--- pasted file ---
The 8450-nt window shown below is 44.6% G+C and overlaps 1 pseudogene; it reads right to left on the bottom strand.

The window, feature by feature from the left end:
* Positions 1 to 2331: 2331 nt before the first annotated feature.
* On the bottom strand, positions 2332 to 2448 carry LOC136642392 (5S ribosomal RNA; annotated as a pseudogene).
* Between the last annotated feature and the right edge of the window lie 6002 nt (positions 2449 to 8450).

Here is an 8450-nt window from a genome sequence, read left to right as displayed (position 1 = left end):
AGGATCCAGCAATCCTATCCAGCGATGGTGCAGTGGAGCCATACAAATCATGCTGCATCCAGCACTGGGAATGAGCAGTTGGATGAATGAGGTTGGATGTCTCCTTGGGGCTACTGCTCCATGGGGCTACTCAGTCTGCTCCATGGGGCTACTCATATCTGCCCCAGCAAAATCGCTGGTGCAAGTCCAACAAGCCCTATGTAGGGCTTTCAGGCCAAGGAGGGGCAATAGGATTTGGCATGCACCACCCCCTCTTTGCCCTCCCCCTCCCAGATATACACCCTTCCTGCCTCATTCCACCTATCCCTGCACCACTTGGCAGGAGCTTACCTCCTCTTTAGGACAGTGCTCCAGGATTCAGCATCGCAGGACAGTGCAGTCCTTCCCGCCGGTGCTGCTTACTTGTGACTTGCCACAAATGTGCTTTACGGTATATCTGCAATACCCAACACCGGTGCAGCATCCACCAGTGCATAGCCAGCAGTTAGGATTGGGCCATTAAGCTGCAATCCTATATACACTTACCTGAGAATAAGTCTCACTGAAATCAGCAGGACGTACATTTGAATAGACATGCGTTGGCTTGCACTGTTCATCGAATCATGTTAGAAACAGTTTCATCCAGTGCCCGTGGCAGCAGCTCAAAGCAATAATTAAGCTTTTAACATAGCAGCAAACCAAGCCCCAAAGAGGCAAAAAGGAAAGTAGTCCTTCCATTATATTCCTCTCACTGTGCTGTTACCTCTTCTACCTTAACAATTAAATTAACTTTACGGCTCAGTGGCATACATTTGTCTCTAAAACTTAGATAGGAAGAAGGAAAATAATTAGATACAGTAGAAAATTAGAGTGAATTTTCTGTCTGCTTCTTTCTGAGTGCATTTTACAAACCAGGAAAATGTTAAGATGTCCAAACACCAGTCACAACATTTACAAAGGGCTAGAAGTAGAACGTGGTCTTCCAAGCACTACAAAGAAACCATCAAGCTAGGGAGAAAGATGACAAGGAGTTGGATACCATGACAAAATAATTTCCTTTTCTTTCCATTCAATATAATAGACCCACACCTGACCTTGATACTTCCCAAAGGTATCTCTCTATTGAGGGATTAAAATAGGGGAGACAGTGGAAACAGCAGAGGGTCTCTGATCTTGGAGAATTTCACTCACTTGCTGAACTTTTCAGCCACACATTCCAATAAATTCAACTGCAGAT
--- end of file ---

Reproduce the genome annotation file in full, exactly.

The 8450-nt window shown below is 44.6% G+C and overlaps 1 pseudogene; it reads right to left on the bottom strand.

The window, feature by feature from the left end:
* Positions 1 to 2331: 2331 nt before the first annotated feature.
* On the bottom strand, positions 2332 to 2448 carry LOC136642392 (5S ribosomal RNA; annotated as a pseudogene).
* Between the last annotated feature and the right edge of the window lie 6002 nt (positions 2449 to 8450).

Here is an 8450-nt window from a genome sequence, read left to right as displayed (position 1 = left end):
AGGATCCAGCAATCCTATCCAGCGATGGTGCAGTGGAGCCATACAAATCATGCTGCATCCAGCACTGGGAATGAGCAGTTGGATGAATGAGGTTGGATGTCTCCTTGGGGCTACTGCTCCATGGGGCTACTCAGTCTGCTCCATGGGGCTACTCATATCTGCCCCAGCAAAATCGCTGGTGCAAGTCCAACAAGCCCTATGTAGGGCTTTCAGGCCAAGGAGGGGCAATAGGATTTGGCATGCACCACCCCCTCTTTGCCCTCCCCCTCCCAGATATACACCCTTCCTGCCTCATTCCACCTATCCCTGCACCACTTGGCAGGAGCTTACCTCCTCTTTAGGACAGTGCTCCAGGATTCAGCATCGCAGGACAGTGCAGTCCTTCCCGCCGGTGCTGCTTACTTGTGACTTGCCACAAATGTGCTTTACGGTATATCTGCAATACCCAACACCGGTGCAGCATCCACCAGTGCATAGCCAGCAGTTAGGATTGGGCCATTAAGCTGCAATCCTATATACACTTACCTGAGAATAAGTCTCACTGAAATCAGCAGGACGTACATTTGAATAGACATGCGTTGGCTTGCACTGTTCATCGAATCATGTTAGAAACAGTTTCATCCAGTGCCCGTGGCAGCAGCTCAAAGCAATAATTAAGCTTTTAACATAGCAGCAAACCAAGCCCCAAAGAGGCAAAAAGGAAAGTAGTCCTTCCATTATATTCCTCTCACTGTGCTGTTACCTCTTCTACCTTAACAATTAAATTAACTTTACGGCTCAGTGGCATACATTTGTCTCTAAAACTTAGATAGGAAGAAGGAAAATAATTAGATACAGTAGAAAATTAGAGTGAATTTTCTGTCTGCTTCTTTCTGAGTGCATTTTACAAACCAGGAAAATGTTAAGATGTCCAAACACCAGTCACAACATTTACAAAGGGCTAGAAGTAGAACGTGGTCTTCCAAGCACTACAAAGAAACCATCAAGCTAGGGAGAAAGATGACAAGGAGTTGGATACCATGACAAAATAATTTCCTTTTCTTTCCATTCAATATAATAGACCCACACCTGACCTTGATACTTCCCAAAGGTATCTCTCTATTGAGGGATTAAAATAGGGGAGACAGTGGAAACAGCAGAGGGTCTCTGATCTTGGAGAATTTCACTCACTTGCTGAACTTTTCAGCCACACATTCCAATAAATTCAACTGCAGAT